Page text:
I have always found the morphologic differences and similarities between animals fascinating, and I hoped that by carefully reading veterinary and medical research literature and cataloging the differences and similarities between species on an organ-by-organ and system-by-system basis, I could provide those who are actively engaged in research with useful information.
You have also had more time to indulge in your passion for chess. How did you and former AVMA editor-in-chief Dr. Albert Koltveit become chess partners?
I used to go to chess tournaments and play weekly with a chess club at the National Institutes of Health, but as travel became harder with age, I played more postal chess. Dr. Koltveit and I are old friends. Playing postal chess with one another was a good way for both of us to try to keep our minds active and to stay in touch with each other.
Would you like to share any other recent pursuits or future plans?
At 105, I have given up long-term planning. I am trying to spend as much time with my family—children, grandchildren, great-grandchildren, nieces, and nephews—as possible, and to go to as many family celebrations as I can.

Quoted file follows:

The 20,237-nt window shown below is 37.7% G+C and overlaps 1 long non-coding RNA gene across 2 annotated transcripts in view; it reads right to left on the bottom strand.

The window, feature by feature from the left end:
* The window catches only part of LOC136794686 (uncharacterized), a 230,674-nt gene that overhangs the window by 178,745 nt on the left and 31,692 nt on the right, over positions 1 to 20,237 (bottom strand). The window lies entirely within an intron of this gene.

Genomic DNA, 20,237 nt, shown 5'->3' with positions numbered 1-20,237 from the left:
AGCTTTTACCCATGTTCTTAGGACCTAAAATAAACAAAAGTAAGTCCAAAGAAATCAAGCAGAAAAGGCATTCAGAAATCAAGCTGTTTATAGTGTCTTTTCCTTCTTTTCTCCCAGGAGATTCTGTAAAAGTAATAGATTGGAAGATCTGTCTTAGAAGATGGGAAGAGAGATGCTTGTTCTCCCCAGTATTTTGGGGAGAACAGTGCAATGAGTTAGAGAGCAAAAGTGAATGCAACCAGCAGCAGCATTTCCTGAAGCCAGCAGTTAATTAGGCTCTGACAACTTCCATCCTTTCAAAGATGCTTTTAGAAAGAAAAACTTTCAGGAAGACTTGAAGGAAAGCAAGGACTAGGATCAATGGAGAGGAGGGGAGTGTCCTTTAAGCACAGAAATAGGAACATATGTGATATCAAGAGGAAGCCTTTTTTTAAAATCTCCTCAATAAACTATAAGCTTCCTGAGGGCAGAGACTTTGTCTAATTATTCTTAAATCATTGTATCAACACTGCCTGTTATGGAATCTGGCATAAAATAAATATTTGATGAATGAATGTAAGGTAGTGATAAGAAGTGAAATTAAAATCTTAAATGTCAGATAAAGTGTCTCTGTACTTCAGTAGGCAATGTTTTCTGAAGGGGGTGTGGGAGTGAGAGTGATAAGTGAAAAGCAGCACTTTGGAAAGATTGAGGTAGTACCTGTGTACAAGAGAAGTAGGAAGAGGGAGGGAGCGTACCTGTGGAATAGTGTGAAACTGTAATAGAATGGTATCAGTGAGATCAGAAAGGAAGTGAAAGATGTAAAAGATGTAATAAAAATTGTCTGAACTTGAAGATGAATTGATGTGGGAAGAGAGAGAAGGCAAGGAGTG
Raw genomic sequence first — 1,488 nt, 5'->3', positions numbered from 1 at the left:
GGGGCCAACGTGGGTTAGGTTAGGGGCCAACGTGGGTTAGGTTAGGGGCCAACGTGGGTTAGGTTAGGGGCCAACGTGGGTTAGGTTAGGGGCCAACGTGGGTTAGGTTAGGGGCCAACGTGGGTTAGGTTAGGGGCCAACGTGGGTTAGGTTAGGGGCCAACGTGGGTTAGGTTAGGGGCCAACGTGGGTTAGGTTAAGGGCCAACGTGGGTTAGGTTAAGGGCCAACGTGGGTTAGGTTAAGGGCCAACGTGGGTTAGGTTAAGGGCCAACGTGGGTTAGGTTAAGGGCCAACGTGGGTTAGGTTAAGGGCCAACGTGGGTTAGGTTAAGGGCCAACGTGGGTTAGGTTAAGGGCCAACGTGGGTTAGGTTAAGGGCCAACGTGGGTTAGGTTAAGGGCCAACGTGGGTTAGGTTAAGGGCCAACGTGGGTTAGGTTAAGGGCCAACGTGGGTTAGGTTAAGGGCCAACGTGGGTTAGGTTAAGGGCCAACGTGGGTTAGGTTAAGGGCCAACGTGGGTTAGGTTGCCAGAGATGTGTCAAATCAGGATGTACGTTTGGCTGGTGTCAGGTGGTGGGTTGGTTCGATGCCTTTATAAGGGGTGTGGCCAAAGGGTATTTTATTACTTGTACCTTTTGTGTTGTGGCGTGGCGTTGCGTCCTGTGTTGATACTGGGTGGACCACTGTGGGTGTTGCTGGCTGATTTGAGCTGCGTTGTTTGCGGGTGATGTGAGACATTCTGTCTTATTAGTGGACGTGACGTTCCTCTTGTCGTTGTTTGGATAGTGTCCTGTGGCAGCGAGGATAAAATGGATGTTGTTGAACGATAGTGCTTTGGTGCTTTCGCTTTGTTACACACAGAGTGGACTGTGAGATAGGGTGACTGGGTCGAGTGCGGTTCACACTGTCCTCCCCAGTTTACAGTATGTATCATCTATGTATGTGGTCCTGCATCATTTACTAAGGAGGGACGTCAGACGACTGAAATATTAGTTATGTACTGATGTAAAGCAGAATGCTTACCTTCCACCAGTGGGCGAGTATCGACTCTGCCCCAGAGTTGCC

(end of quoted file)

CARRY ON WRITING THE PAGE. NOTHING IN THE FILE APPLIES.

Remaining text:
Do you have advice or encouragement for veterinary students or any other insights for the profession at this time?
I would give veterinary students the same advice I give my grandchildren. It is important to work hard at things you love to do. If you do this, you will be both successful and happy, and you will make a significant contribution to your profession and to society as a whole.
I have been fortunate to be able to do those things that were of interest to me. I hope I made a contribution to my profession and to society, but that is for others to judge.